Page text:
Key players come together to face logistics crisis affecting Chile

The main players in the export and import sectors are working to identify solutions to the logistic issues that have driven up food prices worldwide and severely impacted Chile and its global trade partners. Important progress has already been made as meetings have been held with the Ministries of Transportation and Economy. This type of coordination between the public and private sectors is unprecedented in Chile.

Key players, including the National Chamber of Commerce (CNC), the National Corporation of Consumers and Users (Conadecus), the Food Export Council, the Fruit Exporters Association of Chile (ASOEX), the Federation of Fruit Producers of Chile (Fedefruta) and port logistics operators, are working with carriers, drivers and workers from the ports of Valparaíso and San Antonio. They have expressed their intention to help evaluate and define the measures that must be implemented to untangle the logistics issues facing Chile.

It has been acknowledged that, while logistical issues further escalated due to the pandemic and the war between Russia and Ukraine, the national solution to the problem involves taking short and medium-term measures to improve the efficiency of Chilean ports, solving the shortage of workers throughout the logistics chain and finding a way to mitigate the rise in shipping rates, among other issues.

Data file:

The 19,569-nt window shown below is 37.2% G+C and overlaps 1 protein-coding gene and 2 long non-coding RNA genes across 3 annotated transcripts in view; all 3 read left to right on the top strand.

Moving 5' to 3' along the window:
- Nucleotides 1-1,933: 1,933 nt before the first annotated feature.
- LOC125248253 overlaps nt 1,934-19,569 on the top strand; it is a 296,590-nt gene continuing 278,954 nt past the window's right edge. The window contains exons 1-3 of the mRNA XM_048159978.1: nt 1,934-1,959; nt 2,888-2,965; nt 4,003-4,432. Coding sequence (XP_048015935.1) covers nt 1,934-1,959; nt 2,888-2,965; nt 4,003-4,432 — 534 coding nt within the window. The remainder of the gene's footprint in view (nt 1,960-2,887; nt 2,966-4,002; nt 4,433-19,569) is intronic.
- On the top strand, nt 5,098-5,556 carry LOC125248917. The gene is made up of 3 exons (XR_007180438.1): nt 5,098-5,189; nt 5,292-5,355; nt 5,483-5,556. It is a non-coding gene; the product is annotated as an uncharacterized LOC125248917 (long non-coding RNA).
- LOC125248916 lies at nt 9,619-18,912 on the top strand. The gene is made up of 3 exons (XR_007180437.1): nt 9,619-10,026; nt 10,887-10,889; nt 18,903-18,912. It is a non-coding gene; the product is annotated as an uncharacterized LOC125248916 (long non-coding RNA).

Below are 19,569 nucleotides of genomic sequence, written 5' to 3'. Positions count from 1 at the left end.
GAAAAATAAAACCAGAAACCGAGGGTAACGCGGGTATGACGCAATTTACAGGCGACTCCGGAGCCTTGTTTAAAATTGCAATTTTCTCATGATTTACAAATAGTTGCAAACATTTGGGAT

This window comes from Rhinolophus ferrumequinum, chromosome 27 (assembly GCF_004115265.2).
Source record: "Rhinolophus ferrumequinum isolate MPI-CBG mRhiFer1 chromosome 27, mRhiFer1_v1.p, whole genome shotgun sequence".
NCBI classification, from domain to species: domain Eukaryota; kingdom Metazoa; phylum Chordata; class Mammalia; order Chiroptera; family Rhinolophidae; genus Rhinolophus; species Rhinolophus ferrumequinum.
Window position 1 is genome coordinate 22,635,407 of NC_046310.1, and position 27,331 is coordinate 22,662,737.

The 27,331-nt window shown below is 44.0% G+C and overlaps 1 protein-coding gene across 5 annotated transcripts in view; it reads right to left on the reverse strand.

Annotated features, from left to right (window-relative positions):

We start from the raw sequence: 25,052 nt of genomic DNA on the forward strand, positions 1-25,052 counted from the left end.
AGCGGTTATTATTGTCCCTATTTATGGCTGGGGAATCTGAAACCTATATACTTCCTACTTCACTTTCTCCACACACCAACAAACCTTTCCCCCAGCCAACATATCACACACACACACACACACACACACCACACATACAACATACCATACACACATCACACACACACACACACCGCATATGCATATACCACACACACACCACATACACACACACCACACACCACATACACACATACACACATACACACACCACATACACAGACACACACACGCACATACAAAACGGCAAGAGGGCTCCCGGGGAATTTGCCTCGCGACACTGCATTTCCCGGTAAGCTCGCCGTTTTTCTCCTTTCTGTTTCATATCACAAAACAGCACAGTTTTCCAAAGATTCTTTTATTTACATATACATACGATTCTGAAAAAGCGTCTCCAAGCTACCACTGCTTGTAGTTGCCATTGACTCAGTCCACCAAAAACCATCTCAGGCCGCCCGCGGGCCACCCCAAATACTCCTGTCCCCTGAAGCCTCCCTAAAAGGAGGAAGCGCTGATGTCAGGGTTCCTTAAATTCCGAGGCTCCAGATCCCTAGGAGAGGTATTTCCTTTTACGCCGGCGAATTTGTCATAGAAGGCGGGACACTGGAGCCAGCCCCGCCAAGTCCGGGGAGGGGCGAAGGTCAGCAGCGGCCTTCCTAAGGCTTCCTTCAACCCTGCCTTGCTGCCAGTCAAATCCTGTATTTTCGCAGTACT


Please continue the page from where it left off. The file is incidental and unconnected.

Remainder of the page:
One measure being considered is the authorization of the Port of Ventanas to receive cargo ships. Other measures include giving priority to food and strategic supplies in port operations, making chamber ships available in the Valparaíso and Coquimbo terminals and the ports of the Eighth Region, and modifying the wave height restrictions in the port of San Antonio, which would facilitate the arrival and departure of more ships.


The president of Conadecus, Hernán Calderón, estimated that "the serious logistics crisis, which affects the entire country, puts the prices of food and essential goods at risk, affecting the entire population in an inflationary context that is alarming and where urgent solutions are needed to protect those in greatest need.”

The president of ASOEX, Ronald Bown, stated that "the loss of fruit and the uncertainty generated by the inability to have fruit arrive on time to international clients is generating a crisis that affects the image of Chile as a premier global supplier.”

Claudio Cilveti, president of the Food Export Council, highlighted the need to strengthen the logistics chain for the recovery of the export sector. “A robust management model must be put in place to meet commitments with destination countries, stimulate foreign trade, promote production and increase the supply of products, thus promoting the growth of the country's employment and economy at a time when it is most needed,” he said.

Finally, Ricardo Mewes, president of the CNC, stressed that "the increase in fuel costs, along with alterations in routes and shipping capacity, puts greater pressure on freight rates, which has impacted the cost of imports.”

For more information:
Karen Brux
Chilean Fresh Fruit Association
Tel: (650) 218-5061
kbrux@fruitsfromchile.com   
www.fruitsfromchile.com    


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